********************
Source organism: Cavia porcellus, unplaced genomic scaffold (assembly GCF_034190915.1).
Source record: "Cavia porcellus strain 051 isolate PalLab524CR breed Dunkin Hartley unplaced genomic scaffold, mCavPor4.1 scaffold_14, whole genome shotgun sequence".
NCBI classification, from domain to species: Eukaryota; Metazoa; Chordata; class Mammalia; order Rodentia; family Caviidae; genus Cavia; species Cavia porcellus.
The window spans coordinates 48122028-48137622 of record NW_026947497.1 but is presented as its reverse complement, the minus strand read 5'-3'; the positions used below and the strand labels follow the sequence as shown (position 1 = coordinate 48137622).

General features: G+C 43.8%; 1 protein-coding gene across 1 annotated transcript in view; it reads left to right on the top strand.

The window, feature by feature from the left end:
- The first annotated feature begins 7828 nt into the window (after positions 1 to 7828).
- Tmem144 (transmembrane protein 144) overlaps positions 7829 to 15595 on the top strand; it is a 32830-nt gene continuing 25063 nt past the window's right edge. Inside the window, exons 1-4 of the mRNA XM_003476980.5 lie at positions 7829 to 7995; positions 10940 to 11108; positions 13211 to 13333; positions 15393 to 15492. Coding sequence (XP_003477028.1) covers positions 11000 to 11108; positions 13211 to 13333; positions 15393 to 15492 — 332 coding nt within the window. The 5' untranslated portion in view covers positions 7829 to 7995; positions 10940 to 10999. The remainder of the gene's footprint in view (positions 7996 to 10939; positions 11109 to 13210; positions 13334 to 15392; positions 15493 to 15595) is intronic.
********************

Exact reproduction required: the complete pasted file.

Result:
Source organism: Cavia porcellus, unplaced genomic scaffold (assembly GCF_034190915.1).
Source record: "Cavia porcellus strain 051 isolate PalLab524CR breed Dunkin Hartley unplaced genomic scaffold, mCavPor4.1 scaffold_14, whole genome shotgun sequence".
NCBI classification, from domain to species: Eukaryota; Metazoa; Chordata; class Mammalia; order Rodentia; family Caviidae; genus Cavia; species Cavia porcellus.
The window spans coordinates 48122028-48137622 of record NW_026947497.1 but is presented as its reverse complement, the minus strand read 5'-3'; the positions used below and the strand labels follow the sequence as shown (position 1 = coordinate 48137622).

General features: G+C 43.8%; 1 protein-coding gene across 1 annotated transcript in view; it reads left to right on the top strand.

The window, feature by feature from the left end:
- The first annotated feature begins 7828 nt into the window (after positions 1 to 7828).
- Tmem144 (transmembrane protein 144) overlaps positions 7829 to 15595 on the top strand; it is a 32830-nt gene continuing 25063 nt past the window's right edge. Inside the window, exons 1-4 of the mRNA XM_003476980.5 lie at positions 7829 to 7995; positions 10940 to 11108; positions 13211 to 13333; positions 15393 to 15492. Coding sequence (XP_003477028.1) covers positions 11000 to 11108; positions 13211 to 13333; positions 15393 to 15492 — 332 coding nt within the window. The 5' untranslated portion in view covers positions 7829 to 7995; positions 10940 to 10999. The remainder of the gene's footprint in view (positions 7996 to 10939; positions 11109 to 13210; positions 13334 to 15392; positions 15493 to 15595) is intronic.